My 5 favorite travel necessities

It doesn’t matter if I’m heading for an overnite with my sister or a month-long cruise; there are five things that are always part of my trip.  If you keep these stored in your luggage you will always be ready to go!

  1. Spacebags for clothing. The medium and large sizes are perfect for your garments and fit nicely in a typical 21” carryon bag.   Be sure to get the kind that expel air without a vacuum.  I usually just fill the bag with my clothes and lay on top of it until all the air comes out.  These things allow you to organize your clothing for easy unpacking at your destination because you can use one for pants, one for shirts, one for dresses, etc.  They protect your clothing from moisture, spills and smells.  They are great for separating your dirty clothes from the clean ones when you are packing to go home.
  2. Hanging toiletry bag.  This “go to” bag contains everything I need in small sized containers.  It’s always ready to go with my essentials.  I just add my makeup bag and hairbrush.  When at my destination, it comes out of the suitcase and hangs in the bathroom either on a towel rack or hook.  This clears the small bathroom counter for other things!
  3. TSA approved clear bag for carryon liquids. Invest in a strong clear vinyl bag with zip top and keep your carryon liquids ready to go anytime!  These will be less prone to puncture and leakage and because they are more substantial, I find it easy to pull out and put back during the security process.
  4. Kipling bag. These stylish lightweight bags are made of durable nylon with lots of zippered compartments.  My favorite style is the crossbody flat bag with three zippered full sized compartments and additional layered zippers in rows on the front.  I can put passports in one section; etickets and confirmations in another.  I can keep my currencies separated and allocate a specific pocket for my travel receipts.  There’s still room for a camera and phone and maps!
  5. Packing cube for electronics. Make sure you have all your chargers and cords and universal adapters in one place.

Enjoy your trip knowing you didn’t forget anything because you are so organized!

Advertisements

Where in Winter?

It’s April.  The trees have leafed out, I’m enjoying my first cut roses from the garden and mulching the plants for the dry summer months.  But I’m thinking about where I will spend the winter.

This will be a year of change; retirement and a move from the west coast to the midwest.  Although I spent the first 21 years of my life in the midwest living through hot humid summers and cold brittle winters,  I don’t know if I can re-acclimate to it 40 years later.  So, thinking ahead, where will I spend the winter?

The world is a big place and the opportunities are endless.  My optimum climate is in the 70’s with more sun than rain and minimal bugs.

Any suggestions?

An enjoyable day at the river

The small river town of Guerneville, California sits alongside the Russian River as it winds it’s way to the Pacific Ocean.  Today, the river is calm and low; the current fights to flow against the wind and the ripples on the water catch the sunlight in little twinkles.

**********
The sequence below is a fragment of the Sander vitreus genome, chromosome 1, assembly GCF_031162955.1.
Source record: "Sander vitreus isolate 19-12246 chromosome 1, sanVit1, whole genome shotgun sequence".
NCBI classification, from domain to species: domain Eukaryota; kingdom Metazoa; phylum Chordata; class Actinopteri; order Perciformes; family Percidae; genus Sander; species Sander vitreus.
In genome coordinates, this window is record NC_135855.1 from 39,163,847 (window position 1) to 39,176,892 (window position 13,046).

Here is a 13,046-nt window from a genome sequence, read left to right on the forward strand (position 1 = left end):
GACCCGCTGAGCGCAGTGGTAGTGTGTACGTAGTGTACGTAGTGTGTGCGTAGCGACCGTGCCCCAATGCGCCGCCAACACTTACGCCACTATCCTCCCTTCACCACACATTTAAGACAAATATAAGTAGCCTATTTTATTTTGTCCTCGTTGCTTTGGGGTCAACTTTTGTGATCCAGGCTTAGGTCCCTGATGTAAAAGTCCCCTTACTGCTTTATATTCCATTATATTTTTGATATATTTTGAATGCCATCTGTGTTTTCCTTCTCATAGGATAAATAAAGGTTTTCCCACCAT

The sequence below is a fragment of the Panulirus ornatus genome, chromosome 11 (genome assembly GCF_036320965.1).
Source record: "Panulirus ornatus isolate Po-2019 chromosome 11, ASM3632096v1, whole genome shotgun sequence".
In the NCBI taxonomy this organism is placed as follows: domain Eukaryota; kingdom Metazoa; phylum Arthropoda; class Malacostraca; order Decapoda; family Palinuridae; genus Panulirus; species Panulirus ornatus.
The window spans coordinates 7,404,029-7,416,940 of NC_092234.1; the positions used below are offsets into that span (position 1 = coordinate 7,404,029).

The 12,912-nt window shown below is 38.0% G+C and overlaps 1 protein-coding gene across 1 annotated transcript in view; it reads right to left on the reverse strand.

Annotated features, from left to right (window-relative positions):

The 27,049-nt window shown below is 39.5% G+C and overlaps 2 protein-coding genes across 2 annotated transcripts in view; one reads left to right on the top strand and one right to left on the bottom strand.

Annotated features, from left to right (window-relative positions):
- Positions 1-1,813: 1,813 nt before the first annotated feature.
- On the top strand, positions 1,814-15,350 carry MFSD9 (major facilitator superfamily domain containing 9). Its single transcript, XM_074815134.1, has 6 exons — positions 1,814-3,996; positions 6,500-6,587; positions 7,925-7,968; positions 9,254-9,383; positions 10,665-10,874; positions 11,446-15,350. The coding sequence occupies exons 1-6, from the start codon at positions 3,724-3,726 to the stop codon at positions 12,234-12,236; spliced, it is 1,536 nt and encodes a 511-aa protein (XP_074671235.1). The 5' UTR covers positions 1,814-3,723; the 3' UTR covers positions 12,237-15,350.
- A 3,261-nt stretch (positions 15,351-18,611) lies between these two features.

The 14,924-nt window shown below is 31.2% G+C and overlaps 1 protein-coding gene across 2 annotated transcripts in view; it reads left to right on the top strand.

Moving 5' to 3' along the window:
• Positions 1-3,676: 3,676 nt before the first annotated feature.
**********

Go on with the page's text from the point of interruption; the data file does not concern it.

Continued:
Driving along River Road from Santa Rosa, we comment on all the new vineyards being introduced on the old farmlands.  Small plastic tubes support the young vines in symmetrical rows stretched across the sunlit areas of the land.  Redwood Trees are prevalent along the road and the vines are even planted into the small open spaces between the shade of these large trees.

This area is known as the Russian River appellation and produces grapes for some world renowned Chardonnay and Pinot Noir wines on the market today.

We aren’t here for wine today; this is just a short excursion to have some swedish pancakes at the Little River Inn, Guerneville.  Arriving at our destination we park on the street in front of the restaurant.  We enter and find a table; the restaurant has two other tables of patrons.  It’s a quiet Monday but it’s also 2pm; the local lunch crowd has come and gone.

After lunching at the Little River Inn we sometimes continue around the corner and down the road to Armstrong Woods for a quiet walk through the  Redwoods.  Not today.  Today we head to the Stumptown Brewery which is located on the river and has a wonderful patio and large grassy area at the river’s edge. Dogs are welcome and can be seen chasing balls out into the river.  There’s a canoe on the sandy beach just across the river which makes me wish we’d planned some extra time for canoeing or kayaking.  We enjoy our drinks on the patio and watch the river run.  It’s a warm sunny day with a gentle breeze and the trees are just beginning to sprout their new leaves.

This is something we don’t do often enough; explore and enjoy those parts of our environment that provide such peace calm to our lives.  As we get in the car to drive home I make a quiet promise to myself to drive out to the coast and watch the whales migrate north this weekend.

They cried in yellow

May 2014: Seoul, South Korea

Pushing through the heavy glass lobby doors into the cool, misty morning the sounds of the city awakening are light on my ears. A few cabs are on the street and the five way intersection at the bottom of the hill is not yet congested with the commuter’s cacophony.
In search of morning coffee and I turn right and follow the path past the temple built behind the hotel. The dirt paths on the temple grounds have been recently raked and await the tread of today’s traveler. I don’t walk through the temple grounds but stay on the path that leads past the temple and through the pines to a stairway leading down. At the bottom of the steps I can hear traffic noise echo through the narrow canyon between the buildings. I follow the sound to the main road.
I am seized with an awareness that this is no ordinary day. The gentle light of this dawn touches the square before me and illuminates the yellow strips of cloth as they wave in the morning breeze. They are tied to the posts of the white tents set up between the building and Seoul Plaza. They are tied to the guide wires staked in the ground, to the trees and to the many poles erected just for the ribbons. Students are painting images of the victims onto a long canvas banner laid across the ground. Bulletin boards have messages and drawings overlapping each other, layering the sorrow of the country with each addition. Tables hold black markers and yellow strips so that visitors can add their own messages to flutter in the sorrowful breeze. Little yellow boats are stuck into the moist dirt.